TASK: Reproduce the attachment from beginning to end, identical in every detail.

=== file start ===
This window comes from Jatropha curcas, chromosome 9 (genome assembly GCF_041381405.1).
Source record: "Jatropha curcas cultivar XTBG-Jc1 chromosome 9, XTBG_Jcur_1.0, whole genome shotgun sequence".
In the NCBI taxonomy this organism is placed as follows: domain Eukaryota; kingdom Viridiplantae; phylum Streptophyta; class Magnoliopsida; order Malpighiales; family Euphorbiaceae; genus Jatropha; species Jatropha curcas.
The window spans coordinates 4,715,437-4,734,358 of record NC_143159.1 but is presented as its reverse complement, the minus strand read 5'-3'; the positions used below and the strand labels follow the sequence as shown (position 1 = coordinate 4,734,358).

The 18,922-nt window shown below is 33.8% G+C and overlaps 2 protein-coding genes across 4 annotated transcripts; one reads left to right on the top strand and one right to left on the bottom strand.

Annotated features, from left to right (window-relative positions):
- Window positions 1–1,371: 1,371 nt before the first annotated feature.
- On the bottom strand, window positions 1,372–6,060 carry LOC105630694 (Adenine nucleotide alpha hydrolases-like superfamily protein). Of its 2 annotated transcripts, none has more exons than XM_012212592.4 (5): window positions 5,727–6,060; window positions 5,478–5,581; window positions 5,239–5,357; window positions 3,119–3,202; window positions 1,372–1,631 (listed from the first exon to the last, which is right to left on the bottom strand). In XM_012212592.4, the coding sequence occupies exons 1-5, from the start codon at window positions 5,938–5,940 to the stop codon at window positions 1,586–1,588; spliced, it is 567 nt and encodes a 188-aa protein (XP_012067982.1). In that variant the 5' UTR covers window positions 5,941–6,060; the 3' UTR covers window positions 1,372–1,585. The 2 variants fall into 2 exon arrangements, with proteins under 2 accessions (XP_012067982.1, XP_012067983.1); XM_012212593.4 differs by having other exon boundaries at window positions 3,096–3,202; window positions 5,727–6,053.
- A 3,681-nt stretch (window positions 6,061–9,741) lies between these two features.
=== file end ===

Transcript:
This window comes from Jatropha curcas, chromosome 9 (genome assembly GCF_041381405.1).
Source record: "Jatropha curcas cultivar XTBG-Jc1 chromosome 9, XTBG_Jcur_1.0, whole genome shotgun sequence".
In the NCBI taxonomy this organism is placed as follows: domain Eukaryota; kingdom Viridiplantae; phylum Streptophyta; class Magnoliopsida; order Malpighiales; family Euphorbiaceae; genus Jatropha; species Jatropha curcas.
The window spans coordinates 4,715,437-4,734,358 of record NC_143159.1 but is presented as its reverse complement, the minus strand read 5'-3'; the positions used below and the strand labels follow the sequence as shown (position 1 = coordinate 4,734,358).

The 18,922-nt window shown below is 33.8% G+C and overlaps 2 protein-coding genes across 4 annotated transcripts; one reads left to right on the top strand and one right to left on the bottom strand.

Annotated features, from left to right (window-relative positions):
- Window positions 1–1,371: 1,371 nt before the first annotated feature.
- On the bottom strand, window positions 1,372–6,060 carry LOC105630694 (Adenine nucleotide alpha hydrolases-like superfamily protein). Of its 2 annotated transcripts, none has more exons than XM_012212592.4 (5): window positions 5,727–6,060; window positions 5,478–5,581; window positions 5,239–5,357; window positions 3,119–3,202; window positions 1,372–1,631 (listed from the first exon to the last, which is right to left on the bottom strand). In XM_012212592.4, the coding sequence occupies exons 1-5, from the start codon at window positions 5,938–5,940 to the stop codon at window positions 1,586–1,588; spliced, it is 567 nt and encodes a 188-aa protein (XP_012067982.1). In that variant the 5' UTR covers window positions 5,941–6,060; the 3' UTR covers window positions 1,372–1,585. The 2 variants fall into 2 exon arrangements, with proteins under 2 accessions (XP_012067982.1, XP_012067983.1); XM_012212593.4 differs by having other exon boundaries at window positions 3,096–3,202; window positions 5,727–6,053.
- A 3,681-nt stretch (window positions 6,061–9,741) lies between these two features.